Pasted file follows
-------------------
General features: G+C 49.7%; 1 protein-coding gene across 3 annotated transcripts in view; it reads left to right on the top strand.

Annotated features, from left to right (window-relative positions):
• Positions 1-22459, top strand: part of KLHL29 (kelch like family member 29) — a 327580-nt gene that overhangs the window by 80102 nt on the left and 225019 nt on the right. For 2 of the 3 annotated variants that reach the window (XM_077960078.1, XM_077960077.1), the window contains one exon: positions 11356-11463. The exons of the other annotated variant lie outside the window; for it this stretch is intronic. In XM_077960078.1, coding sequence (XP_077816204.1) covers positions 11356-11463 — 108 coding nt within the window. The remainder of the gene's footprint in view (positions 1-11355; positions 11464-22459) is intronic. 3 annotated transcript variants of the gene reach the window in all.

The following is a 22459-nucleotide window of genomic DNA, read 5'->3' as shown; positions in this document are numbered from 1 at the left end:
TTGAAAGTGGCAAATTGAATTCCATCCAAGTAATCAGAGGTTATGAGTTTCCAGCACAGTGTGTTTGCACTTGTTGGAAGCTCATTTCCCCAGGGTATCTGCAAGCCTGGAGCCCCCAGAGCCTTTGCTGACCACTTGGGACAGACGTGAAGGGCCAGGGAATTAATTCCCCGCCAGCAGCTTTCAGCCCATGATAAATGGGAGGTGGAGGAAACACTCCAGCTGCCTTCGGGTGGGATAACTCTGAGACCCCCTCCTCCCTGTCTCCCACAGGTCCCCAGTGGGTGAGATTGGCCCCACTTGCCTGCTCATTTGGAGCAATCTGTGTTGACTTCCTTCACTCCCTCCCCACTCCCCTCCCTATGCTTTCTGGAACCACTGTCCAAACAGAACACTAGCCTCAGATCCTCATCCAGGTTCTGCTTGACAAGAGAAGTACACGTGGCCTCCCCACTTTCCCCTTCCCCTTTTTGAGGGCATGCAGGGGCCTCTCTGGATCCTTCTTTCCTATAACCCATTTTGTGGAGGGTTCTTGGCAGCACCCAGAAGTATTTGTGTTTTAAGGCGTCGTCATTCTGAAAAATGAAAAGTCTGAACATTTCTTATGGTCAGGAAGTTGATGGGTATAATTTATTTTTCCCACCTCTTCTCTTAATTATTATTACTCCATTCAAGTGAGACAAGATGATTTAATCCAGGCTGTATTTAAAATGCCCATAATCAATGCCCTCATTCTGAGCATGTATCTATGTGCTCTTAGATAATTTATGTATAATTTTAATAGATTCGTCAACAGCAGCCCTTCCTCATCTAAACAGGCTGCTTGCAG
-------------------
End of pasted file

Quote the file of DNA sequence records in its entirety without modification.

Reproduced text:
General features: G+C 49.7%; 1 protein-coding gene across 3 annotated transcripts in view; it reads left to right on the top strand.

Annotated features, from left to right (window-relative positions):
• Positions 1-22459, top strand: part of KLHL29 (kelch like family member 29) — a 327580-nt gene that overhangs the window by 80102 nt on the left and 225019 nt on the right. For 2 of the 3 annotated variants that reach the window (XM_077960078.1, XM_077960077.1), the window contains one exon: positions 11356-11463. The exons of the other annotated variant lie outside the window; for it this stretch is intronic. In XM_077960078.1, coding sequence (XP_077816204.1) covers positions 11356-11463 — 108 coding nt within the window. The remainder of the gene's footprint in view (positions 1-11355; positions 11464-22459) is intronic. 3 annotated transcript variants of the gene reach the window in all.

The following is a 22459-nucleotide window of genomic DNA, read 5'->3' as shown; positions in this document are numbered from 1 at the left end:
TTGAAAGTGGCAAATTGAATTCCATCCAAGTAATCAGAGGTTATGAGTTTCCAGCACAGTGTGTTTGCACTTGTTGGAAGCTCATTTCCCCAGGGTATCTGCAAGCCTGGAGCCCCCAGAGCCTTTGCTGACCACTTGGGACAGACGTGAAGGGCCAGGGAATTAATTCCCCGCCAGCAGCTTTCAGCCCATGATAAATGGGAGGTGGAGGAAACACTCCAGCTGCCTTCGGGTGGGATAACTCTGAGACCCCCTCCTCCCTGTCTCCCACAGGTCCCCAGTGGGTGAGATTGGCCCCACTTGCCTGCTCATTTGGAGCAATCTGTGTTGACTTCCTTCACTCCCTCCCCACTCCCCTCCCTATGCTTTCTGGAACCACTGTCCAAACAGAACACTAGCCTCAGATCCTCATCCAGGTTCTGCTTGACAAGAGAAGTACACGTGGCCTCCCCACTTTCCCCTTCCCCTTTTTGAGGGCATGCAGGGGCCTCTCTGGATCCTTCTTTCCTATAACCCATTTTGTGGAGGGTTCTTGGCAGCACCCAGAAGTATTTGTGTTTTAAGGCGTCGTCATTCTGAAAAATGAAAAGTCTGAACATTTCTTATGGTCAGGAAGTTGATGGGTATAATTTATTTTTCCCACCTCTTCTCTTAATTATTATTACTCCATTCAAGTGAGACAAGATGATTTAATCCAGGCTGTATTTAAAATGCCCATAATCAATGCCCTCATTCTGAGCATGTATCTATGTGCTCTTAGATAATTTATGTATAATTTTAATAGATTCGTCAACAGCAGCCCTTCCTCATCTAAACAGGCTGCTTGCAG